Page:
In South Sudan, the National Gender Policies and the Strategic Plans were developed in 2012. However, implementation has not followed enough; political instability and conflict, and the lack of government budget caused by economic deterioration have made the implementation extremely difficult. Little budget has been allocated to training, human resources not been fully developed. There is lack of know-how nor financial resources to conduct programmes for women entrepreneurs. As many as 4.2 millions of refugees and IDPs (UNHCR, May 2018) are pushed under harsher conditions. Despite all these obstacles, there seems much room for South Sudan to learn from neighbor countries, which face similar challenges but take a step forward in implementation. A South Sudanese participant said, "we can learn from each of Uganda, Rwanda and Kenya", already started to discuss with a Rwandan participant for how to cooperate in the future.

PhotoOfficers from Ministries of Gender in four countries compare their policies at workshop

PhotoInterviewing trainees at vocational training center in Uganda


How to secure financial resources

How to secure necessary financial resources is often seen as one of the major challenges for developing countries to work on gender issues. The government budget for addressing gender tends to be lacking and not prioritized. However, gender mainstreaming is not necessarily costly; gender-sensitive policy making and auditing, for example, does not require much cost, rather needed is political will and effective technical direction to relevant national Ministries. In addition to such support, there is a call for programmes, to promote active engagement of local governments and NGOs, who are good at supporting local communities, and also policies to embrace private businesses that can provide opportunities for women. With limited amount of financial resources, these supporting measures should be effectively implemented.

Similarly, the startup funding for women's business is often not available: in South Sudan, many women give up starting new business due to lack of very small amount of fund – even a few US dollars. One of the surveys JICA supported found many cases where women in vulnerable economic situation with no collateral were not able to borrow money from formal bank. They instead help each other by using a traditional short-term community loan called "Sanduk Sanduk" – five women, for example, deposit USD1 each per month and one of the members receive USD5 in a month. This informal finance scheme does not need additional money as interest or charge, but allow women to plan saving and receive saved money as a start-up fund. Similar scheme used to prevail in Japan a few centuries ago, or even now in very limited number of communities. Madam Regina Ossa Lullo, the Director General of Directorate of Gender at MGCSW, has hopes for this loan, saying that "Sanduk Sanduk" does not require formal financial institution and therefore could be a sustainable solution for many of the vulnerable". Collective support for this kind of financing should be fully considered.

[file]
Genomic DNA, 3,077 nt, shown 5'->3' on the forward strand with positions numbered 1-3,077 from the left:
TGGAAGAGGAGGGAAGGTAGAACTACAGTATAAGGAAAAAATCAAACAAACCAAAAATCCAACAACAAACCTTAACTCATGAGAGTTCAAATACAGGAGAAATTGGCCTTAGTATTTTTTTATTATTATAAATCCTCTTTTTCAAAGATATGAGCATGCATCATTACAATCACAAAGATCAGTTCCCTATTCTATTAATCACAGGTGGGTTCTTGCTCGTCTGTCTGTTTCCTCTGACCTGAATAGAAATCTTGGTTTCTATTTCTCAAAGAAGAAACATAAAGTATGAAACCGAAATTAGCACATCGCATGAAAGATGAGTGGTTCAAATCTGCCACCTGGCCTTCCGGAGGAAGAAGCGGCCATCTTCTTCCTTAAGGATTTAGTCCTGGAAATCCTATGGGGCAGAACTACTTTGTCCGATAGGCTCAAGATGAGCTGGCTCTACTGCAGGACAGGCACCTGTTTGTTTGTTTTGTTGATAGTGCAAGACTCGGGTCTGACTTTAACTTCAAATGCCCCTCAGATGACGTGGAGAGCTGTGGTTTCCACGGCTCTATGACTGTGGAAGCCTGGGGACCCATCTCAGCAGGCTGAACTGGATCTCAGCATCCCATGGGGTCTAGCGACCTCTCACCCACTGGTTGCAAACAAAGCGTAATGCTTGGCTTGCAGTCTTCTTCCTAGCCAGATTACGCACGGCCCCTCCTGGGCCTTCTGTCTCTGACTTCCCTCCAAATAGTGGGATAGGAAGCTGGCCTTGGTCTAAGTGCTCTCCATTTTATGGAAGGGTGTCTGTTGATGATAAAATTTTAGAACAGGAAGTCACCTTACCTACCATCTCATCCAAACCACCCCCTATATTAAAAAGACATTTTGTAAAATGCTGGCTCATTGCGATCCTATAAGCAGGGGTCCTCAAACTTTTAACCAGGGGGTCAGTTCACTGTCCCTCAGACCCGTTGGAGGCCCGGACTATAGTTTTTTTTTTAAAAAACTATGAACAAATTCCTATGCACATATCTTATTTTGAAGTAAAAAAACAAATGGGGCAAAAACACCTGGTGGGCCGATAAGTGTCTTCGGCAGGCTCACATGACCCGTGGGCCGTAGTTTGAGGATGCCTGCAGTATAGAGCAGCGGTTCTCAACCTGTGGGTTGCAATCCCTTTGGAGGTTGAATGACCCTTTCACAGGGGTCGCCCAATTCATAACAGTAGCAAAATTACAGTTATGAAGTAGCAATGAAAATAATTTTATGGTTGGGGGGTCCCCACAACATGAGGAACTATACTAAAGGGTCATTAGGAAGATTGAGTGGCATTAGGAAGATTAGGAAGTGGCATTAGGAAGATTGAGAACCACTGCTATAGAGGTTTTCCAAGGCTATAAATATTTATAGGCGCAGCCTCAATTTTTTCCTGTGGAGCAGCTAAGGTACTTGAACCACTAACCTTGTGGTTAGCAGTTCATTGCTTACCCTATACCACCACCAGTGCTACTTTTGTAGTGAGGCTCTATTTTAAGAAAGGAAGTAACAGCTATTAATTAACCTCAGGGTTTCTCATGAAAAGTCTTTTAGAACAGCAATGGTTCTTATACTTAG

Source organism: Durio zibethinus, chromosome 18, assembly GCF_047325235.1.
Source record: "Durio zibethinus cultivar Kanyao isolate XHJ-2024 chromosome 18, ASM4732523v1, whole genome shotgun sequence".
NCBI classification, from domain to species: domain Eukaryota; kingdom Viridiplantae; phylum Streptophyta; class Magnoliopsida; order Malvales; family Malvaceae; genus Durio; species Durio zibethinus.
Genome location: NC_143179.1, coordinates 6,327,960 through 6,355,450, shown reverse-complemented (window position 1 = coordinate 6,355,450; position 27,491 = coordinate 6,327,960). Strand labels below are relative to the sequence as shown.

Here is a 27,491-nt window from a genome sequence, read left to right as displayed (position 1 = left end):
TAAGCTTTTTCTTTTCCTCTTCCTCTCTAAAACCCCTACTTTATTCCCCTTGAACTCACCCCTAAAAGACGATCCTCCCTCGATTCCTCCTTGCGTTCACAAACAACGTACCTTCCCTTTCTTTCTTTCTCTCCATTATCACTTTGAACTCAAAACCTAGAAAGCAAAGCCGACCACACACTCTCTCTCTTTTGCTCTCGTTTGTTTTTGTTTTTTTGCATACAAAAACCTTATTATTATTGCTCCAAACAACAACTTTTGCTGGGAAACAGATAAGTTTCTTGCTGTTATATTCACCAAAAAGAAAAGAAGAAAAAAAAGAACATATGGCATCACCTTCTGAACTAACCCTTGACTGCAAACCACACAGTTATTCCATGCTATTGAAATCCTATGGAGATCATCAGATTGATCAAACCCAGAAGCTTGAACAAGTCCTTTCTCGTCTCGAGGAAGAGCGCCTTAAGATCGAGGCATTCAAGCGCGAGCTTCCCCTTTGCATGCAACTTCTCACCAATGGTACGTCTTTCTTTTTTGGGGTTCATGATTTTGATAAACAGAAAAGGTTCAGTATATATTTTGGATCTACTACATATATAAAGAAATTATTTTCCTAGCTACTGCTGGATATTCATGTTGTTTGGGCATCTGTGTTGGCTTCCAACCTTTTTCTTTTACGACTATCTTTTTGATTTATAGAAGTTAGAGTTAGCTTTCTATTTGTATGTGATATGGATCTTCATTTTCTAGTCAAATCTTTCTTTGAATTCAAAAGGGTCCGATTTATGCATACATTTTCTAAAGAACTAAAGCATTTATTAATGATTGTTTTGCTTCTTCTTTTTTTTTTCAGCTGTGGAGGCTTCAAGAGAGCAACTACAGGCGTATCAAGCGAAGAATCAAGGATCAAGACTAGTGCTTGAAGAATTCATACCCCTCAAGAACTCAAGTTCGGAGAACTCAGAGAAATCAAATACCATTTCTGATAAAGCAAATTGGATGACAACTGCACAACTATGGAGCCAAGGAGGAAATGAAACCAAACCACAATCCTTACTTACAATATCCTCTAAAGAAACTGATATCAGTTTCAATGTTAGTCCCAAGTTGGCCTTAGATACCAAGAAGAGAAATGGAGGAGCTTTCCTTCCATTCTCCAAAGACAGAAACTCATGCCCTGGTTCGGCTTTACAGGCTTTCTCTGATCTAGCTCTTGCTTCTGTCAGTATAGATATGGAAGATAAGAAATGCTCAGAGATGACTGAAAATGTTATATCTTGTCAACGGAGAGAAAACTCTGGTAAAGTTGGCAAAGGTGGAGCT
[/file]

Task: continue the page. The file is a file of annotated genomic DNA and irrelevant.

PhotoThe recordkeeping notebook of an Ugandan community loan scheme

PhotoFoul Madamas (Peanuts) and Tamia (doughnuts) women in Juba often deal in


Support needed for South Sudanese women

JICA currently not only support MGCSW, but also promote gender mainstreaming in various occasions of many different programmes. For example, attentions are paid to the balance of male and female candidates, for training and scholarship programmes which send to Japan approximately 60 participants/students a year. Educational materials developed for teachers are regularly checked in terms of gender bias, for how men and women are described on the materials. In the third National Unity Day, the countrywide sports competition held in early 2018, Ministry of Youth, Culture and Sports in collaboration with JICA increased women participation and organized the gender awareness workshop in a series of side events. JICA, while enhancing gender mainstreaming in many sectors, will aim for implementing further activities centered around the fields of agriculture and economic empowerment of women.

PhotoTraining to visualize household work sharing between men and women

PhotoField training in northern Uganda


Notes

  • [1] Gender mainstreaming means as ‘an approach to achieve gender equality in every sector'; it is a process to identify development issues, needs, and impacts from gender perspectives at every stage of planning, implementation, monitoring, and evaluation of development policies, programs, and projects, on the premise that all development policies, measures, and projects have different impacts on men and women. Gender equality does not mean that men and women become the same, but that their opportunities and life chances are equal.
  • [2] Economic empowerment means ‘to recognize gender inequality in economic participation and opportunity, and eliminate it'. It often includes activities such as capacity development, support for entrepreneurs, advocacy and creating enabling environment.
  • [3] Some of the research works are downloadable:
    JICA (2016) Gender Profile Survey (available at: http://libopac.jica.go.jp/images/report/12284550.pdf );
    JICA (2017) Data Collection Survey on Gender (available at: http://libopac.jica.go.jp/images/report/12300315.pdf )